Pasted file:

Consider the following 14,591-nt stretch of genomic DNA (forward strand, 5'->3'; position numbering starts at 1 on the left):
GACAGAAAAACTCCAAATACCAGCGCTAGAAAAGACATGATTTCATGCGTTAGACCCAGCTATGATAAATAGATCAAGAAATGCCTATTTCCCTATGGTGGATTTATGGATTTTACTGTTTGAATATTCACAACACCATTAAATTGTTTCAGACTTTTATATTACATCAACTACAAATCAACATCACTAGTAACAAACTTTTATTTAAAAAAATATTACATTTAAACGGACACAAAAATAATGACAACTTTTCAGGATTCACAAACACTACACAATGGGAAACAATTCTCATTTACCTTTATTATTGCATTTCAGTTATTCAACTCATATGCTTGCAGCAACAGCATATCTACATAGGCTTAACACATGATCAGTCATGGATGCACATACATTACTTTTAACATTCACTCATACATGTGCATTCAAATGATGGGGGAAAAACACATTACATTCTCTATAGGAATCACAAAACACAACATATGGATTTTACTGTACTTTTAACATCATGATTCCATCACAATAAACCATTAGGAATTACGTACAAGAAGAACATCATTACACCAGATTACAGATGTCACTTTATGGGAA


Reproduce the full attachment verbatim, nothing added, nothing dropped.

Consider the following 14,591-nt stretch of genomic DNA (forward strand, 5'->3'; position numbering starts at 1 on the left):
GACAGAAAAACTCCAAATACCAGCGCTAGAAAAGACATGATTTCATGCGTTAGACCCAGCTATGATAAATAGATCAAGAAATGCCTATTTCCCTATGGTGGATTTATGGATTTTACTGTTTGAATATTCACAACACCATTAAATTGTTTCAGACTTTTATATTACATCAACTACAAATCAACATCACTAGTAACAAACTTTTATTTAAAAAAATATTACATTTAAACGGACACAAAAATAATGACAACTTTTCAGGATTCACAAACACTACACAATGGGAAACAATTCTCATTTACCTTTATTATTGCATTTCAGTTATTCAACTCATATGCTTGCAGCAACAGCATATCTACATAGGCTTAACACATGATCAGTCATGGATGCACATACATTACTTTTAACATTCACTCATACATGTGCATTCAAATGATGGGGGAAAAACACATTACATTCTCTATAGGAATCACAAAACACAACATATGGATTTTACTGTACTTTTAACATCATGATTCCATCACAATAAACCATTAGGAATTACGTACAAGAAGAACATCATTACACCAGATTACAGATGTCACTTTATGGGAA